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Enforcement through the courts
What level of expertise can a patent owner expect from the courts?
A benefit of the Patent Office serving as the forum for infringement and nullity actions is that it can apply its practical knowledge when reaching decisions. Further, the Federal Court for Tax and Administrative Affairs (FCTAA) – the administrative court before which nullity claims against Patent Office decisions may be filed – has a specialised IP court.
That said, even the FCTAA is not as skilled in patent litigation as the Patent Office; therefore, it is essential to build cases as clearly as possible with regard to legal and technical facts in order to avoid misinterpretations by the courts.
Are cases decided by one judge, a panel of judges or a jury?
In the first instance, Patent Office officers and patent examiners decide patent cases in an administrative hearing. In further instances, a panel of judges hears patent cases at either the Federal Court for Tax and Administrative Affairs or the Federal Circuit Court, which hears all final appeals.
If jury trials do exist, what is the process for deciding whether a case should be put to a jury?
What role can and do expert witnesses play in proceedings?
Where a case relies on substantive issues and technical determinations, expert witnesses play a vital role, as they can counter the opinions of Patent Office examiners, who typically act as experts for the Patent Office.
As the Patent Office is the authority in relation to patent evaluations, on appeal the courts tend to favour the Patent Office’s opinions; therefore, expert witnesses play a vital role, particularly in appeals against Patent Office decisions.
Does your jurisdiction apply a doctrine of equivalents and, if so, how?
Mexico has no doctrine of equivalents as such and no court precedent is used in a similar fashion. However, on a case-by-case basis, certain arguments based on statutory provisions and the actual drafting of the claims can be developed in order to minimise the effect of narrowly drafted claims.
Is it possible to obtain preliminary injunctions? If so, under what circumstances?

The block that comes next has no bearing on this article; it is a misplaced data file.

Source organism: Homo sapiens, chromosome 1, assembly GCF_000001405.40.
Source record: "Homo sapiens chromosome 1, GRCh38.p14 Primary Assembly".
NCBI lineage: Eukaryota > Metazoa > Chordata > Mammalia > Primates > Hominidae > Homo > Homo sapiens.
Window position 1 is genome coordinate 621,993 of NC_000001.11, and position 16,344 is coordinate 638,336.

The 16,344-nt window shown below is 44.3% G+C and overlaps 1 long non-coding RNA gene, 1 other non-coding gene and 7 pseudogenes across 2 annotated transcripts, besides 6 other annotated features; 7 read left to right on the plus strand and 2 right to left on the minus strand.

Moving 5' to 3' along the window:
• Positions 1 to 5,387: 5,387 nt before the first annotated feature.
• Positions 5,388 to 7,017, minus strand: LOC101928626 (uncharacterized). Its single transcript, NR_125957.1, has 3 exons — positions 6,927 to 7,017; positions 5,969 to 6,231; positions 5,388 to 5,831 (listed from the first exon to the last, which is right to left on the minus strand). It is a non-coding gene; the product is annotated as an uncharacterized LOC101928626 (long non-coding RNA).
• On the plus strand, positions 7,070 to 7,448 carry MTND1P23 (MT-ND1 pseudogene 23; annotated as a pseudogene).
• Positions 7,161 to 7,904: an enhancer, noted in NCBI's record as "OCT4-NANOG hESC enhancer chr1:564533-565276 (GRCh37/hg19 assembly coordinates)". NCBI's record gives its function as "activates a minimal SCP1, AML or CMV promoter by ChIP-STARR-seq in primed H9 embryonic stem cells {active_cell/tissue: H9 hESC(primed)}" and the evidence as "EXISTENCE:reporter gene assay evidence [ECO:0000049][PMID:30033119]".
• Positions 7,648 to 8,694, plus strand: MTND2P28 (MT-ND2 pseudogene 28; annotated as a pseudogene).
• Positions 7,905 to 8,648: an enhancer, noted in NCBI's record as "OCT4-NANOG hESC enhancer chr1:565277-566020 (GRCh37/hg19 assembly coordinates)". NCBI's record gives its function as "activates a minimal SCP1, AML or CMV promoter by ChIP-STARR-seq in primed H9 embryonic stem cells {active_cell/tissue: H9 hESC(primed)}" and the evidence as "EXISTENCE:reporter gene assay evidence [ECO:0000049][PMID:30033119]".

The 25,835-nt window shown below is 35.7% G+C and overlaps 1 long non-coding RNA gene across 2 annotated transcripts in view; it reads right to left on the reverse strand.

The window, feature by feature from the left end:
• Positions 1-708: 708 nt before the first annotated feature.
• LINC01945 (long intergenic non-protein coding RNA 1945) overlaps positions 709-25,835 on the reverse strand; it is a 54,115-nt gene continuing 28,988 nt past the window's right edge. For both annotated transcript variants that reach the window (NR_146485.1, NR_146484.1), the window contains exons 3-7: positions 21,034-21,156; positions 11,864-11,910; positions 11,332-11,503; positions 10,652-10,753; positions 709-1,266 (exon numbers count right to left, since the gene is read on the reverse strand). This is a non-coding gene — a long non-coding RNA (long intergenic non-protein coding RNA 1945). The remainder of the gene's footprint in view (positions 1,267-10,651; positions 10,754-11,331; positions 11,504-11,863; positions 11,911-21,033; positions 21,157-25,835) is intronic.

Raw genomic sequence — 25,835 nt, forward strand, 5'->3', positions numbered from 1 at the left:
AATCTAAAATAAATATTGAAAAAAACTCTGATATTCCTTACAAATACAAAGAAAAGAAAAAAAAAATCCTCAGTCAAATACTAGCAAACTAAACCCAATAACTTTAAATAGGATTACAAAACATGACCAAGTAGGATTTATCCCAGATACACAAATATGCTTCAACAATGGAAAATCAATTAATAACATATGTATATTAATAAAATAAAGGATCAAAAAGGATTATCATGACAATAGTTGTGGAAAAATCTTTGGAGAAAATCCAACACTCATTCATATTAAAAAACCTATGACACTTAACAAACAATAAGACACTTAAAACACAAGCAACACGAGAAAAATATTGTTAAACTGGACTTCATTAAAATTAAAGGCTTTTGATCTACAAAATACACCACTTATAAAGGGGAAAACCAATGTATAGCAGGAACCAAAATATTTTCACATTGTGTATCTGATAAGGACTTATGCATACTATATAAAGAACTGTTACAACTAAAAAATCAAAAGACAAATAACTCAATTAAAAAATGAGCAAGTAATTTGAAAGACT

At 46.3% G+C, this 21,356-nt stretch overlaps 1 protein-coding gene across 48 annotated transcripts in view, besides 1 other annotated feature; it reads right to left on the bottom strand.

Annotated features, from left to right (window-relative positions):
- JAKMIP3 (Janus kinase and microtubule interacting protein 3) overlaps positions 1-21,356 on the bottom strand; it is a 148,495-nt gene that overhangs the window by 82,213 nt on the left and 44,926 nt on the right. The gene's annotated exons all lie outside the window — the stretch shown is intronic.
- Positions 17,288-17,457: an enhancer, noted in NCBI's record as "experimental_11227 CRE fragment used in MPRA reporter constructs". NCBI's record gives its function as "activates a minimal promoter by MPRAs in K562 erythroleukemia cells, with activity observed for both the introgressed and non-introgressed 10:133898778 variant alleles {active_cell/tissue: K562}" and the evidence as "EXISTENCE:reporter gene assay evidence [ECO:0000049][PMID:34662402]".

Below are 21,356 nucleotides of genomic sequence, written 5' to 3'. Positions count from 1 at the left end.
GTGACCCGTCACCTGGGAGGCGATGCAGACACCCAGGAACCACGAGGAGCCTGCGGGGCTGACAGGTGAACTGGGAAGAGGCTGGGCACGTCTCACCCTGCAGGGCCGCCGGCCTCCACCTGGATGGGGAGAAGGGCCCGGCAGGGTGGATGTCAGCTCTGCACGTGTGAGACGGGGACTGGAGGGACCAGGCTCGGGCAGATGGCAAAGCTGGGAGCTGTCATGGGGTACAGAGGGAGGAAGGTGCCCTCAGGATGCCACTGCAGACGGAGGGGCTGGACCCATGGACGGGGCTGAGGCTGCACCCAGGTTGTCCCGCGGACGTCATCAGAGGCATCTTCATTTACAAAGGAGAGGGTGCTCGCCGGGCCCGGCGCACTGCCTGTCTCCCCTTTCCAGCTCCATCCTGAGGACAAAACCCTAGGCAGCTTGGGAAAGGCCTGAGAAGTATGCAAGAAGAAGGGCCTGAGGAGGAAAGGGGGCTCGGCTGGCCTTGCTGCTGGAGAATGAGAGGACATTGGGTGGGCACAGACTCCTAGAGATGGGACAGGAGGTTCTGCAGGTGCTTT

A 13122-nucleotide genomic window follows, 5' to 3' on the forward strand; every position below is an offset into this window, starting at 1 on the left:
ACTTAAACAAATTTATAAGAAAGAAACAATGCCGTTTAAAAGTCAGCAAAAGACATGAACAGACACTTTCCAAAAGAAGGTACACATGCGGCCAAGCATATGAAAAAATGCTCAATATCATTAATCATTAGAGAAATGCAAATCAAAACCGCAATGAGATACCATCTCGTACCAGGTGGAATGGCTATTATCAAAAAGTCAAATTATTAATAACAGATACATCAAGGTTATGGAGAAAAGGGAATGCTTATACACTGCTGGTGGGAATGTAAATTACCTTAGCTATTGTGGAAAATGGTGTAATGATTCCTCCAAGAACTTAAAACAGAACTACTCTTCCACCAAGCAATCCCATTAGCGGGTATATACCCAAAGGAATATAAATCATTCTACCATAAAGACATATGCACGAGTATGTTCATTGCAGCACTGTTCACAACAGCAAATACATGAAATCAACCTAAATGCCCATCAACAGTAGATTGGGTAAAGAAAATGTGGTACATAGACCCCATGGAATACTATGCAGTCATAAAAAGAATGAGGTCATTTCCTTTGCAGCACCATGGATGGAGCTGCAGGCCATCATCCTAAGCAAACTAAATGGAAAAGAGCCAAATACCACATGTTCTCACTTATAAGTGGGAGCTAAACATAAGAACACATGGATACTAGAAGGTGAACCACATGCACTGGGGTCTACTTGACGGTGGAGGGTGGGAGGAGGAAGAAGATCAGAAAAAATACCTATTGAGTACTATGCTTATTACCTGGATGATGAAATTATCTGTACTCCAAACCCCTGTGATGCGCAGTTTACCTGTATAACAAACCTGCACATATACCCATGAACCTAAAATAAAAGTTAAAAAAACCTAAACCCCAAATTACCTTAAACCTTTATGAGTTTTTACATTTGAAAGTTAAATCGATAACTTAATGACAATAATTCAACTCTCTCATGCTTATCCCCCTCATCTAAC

By statute, it is possible to obtain preliminary injunctions against an alleged infringer through an inspection if the inspection reveals obvious infringement. To impose such measures, the plaintiff must post a bond to cover potential damages incurred by the party against which the injunction measures are made. To lift an injunction, the alleged infringer can post a counter-bond. The counter-bond must be greater than the patent owner’s bond in order to cover potential damages incurred by the patent owner.
While Mexico’s injunction system is seen as weak because injunctions can be lifted via counter-bonds, patent owners can benefit greatly as, by statute, the minimum damages amount awarded for infringement is at least 40% of the sale price to the public, which is greater than the gross sale price.
How are issues around infringement and validity treated in your jurisdiction?
Infringement and validity actions are handled as separate administrative proceedings before the Patent Office, even though nullity and infringement actions are typically brought as a counteraction and are litigated or resolved at the same time. Damages stemming from infringement actions are rare, as parties typically settle before reaching the civil court stage in order to avoid the possibility of a damages award of at least 40% of the sale price to the public in addition to a fine.